There has been a resounding boom in popularity of suppressors in recent years. They have become less the stuff of secret agents and more the stuff of sport shooters, hunters, standard-issue gear for military personnel and law enforcement. Their tactical advantage on the battlefield and practical application in shooting have crossed a threshold. More producers are simply making more quality products at more accessible prices, and this is an undeniably good thing for special operators and weekend plinksters alike.
While there is still some squabbling about proper terminology, mostly used to arrogantly put down the less experienced, the article in question is generally referred to by the shooting community as a “sound suppressor.” Silencers obviously do not silence a weapon’s operation, and those who refer to them as such usually get their terminology from Hollywood or the National Firearms Act of 1934. As much as suppressor gurus cringe at the use of the word “silencer,” it is the language used by Federal law, as regulated under Bureau of Alcohol, Tobacco, Firearms and Explosives, and was coined by Hiram Percy Maxim, himself. For this reason, this author has never really worried about the terminology and just enjoyed the suppressor/silencer for what it is—a wonderful tool that adds another level of convenience and tactical practicality to the battlefield and the range. With the influx of usage during this suppressor renaissance, training is key for users to properly deploy their suppressor, as it is not like any other accessory.
This author had the pleasure to attend a tier one course operated by Dan Shea of Phoenix Defence. His company is well known to the U.S. Defense community, as well as to NATO and NATO-aligned nations. The course was organized as a seminar and was instructed by Dr. Philip H. Dater, MD. “Doc” Dater has over 50 years of experience in firearm suppression, including design and manufacturing. He is also an expert in firearm sound measuring techniques and pioneered the standardization of measuring procedures. Dr. Dater found this passion while filling the hours on-call as an overnight radiologist. In his spare time, he began to tinker with suppressors and successfully reproduced and improved upon existing designs. In the 1970s, he launched the Automatic Weapons Company (AWC) in Albuquerque, New Mexico. By 1994, he had left AWC and started Gemini Technologies (Gemtech) in Idaho with a team of professional designers. A man of many hats, Dr. Dater also created his own private consulting company, Antares Technologies, which works with other defense manufacturers and the U.S. government. His consultancy specialized on firearm and suppression testing with modern sound equipment, high speed photography and other technologies.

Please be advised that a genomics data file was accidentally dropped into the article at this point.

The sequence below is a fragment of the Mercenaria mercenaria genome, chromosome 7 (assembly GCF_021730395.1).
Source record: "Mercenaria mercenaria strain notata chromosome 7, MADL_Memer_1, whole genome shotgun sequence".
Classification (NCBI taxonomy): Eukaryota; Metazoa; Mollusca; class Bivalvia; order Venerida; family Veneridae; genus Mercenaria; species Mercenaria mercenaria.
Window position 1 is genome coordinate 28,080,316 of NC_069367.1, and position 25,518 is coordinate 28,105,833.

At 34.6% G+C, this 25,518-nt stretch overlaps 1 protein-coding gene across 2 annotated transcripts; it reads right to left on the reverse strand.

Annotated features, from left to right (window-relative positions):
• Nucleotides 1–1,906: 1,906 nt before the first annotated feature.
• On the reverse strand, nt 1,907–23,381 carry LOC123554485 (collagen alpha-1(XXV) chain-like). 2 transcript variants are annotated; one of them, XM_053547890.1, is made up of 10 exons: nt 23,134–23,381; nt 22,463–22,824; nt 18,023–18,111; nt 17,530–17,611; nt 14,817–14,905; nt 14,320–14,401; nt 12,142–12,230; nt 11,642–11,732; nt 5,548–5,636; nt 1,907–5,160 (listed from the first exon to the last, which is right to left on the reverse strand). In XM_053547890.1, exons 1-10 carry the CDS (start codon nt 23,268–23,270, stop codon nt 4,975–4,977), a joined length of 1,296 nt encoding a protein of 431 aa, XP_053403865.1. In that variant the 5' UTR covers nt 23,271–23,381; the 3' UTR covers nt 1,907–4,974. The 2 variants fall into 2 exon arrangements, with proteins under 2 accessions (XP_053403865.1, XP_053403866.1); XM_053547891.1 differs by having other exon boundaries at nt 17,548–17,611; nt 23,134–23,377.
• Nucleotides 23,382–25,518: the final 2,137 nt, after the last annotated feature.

The seminar was filled with top tier representatives of a wide spectrum of three letter agencies from around the DC beltway and government design groups. Apart from tuning up on suppressor deployment, many were conducting research for product procurement and possible contract solicitation. The seminar instructors included pioneers in modern suppression who offered development workshops, testing procedures, and live-fire testing of many examples. Instructors walked participants through the basic principles of suppression, source of sound, acoustic characteristics, ballistic crack and flash suppression through proper suppressor design with optimal material construction. As a class, participants reviewed proper suppressor maintenance, cleaning and common problems encountered. We discussed, at length, the role of muzzle length and gas pressure, the role of suppressed pistols and recoil management and modern linear inertial decoupler design. These lectures were punctuated with high-speed photography and videos, which transformed more abstract concepts into concrete engineering problems, and ideally, solutions.
Doc also passed on an interesting look into craft-built expedient devices. These lectures were complimented by detailed examples in the history of suppressor developments. He elaborated on advantages and disadvantages of integral and mounted suppressors, baffles designs, including K and M baffles, and different construction materials in common use today, which in part, determine durability and service life and affect potential sound reduction. The seminar also addressed the persistent first-round pop problem, which challenges designers to this day. Of particular interest was the dissection of Soviet/Russian suppressed systems and specialty, reduced velocity ammunition, such as the 9×39 cartridge and the VSS rifle, and the role of captive piston ammunition.
The most valuable lesson from the course was the standardization of sound measuring procedures which Doc helped to develop and which private and government operators and instructors are able to bring back to their respective agencies. This author would highly recommend the seminar to any agency or individual looking to gain insights on next level suppressor deployment and development.
Contact Phoenix Defence for the next upcoming advanced suppressor seminar. The next course is waiting to be set.
phoenixdefence.com / 702-208-9375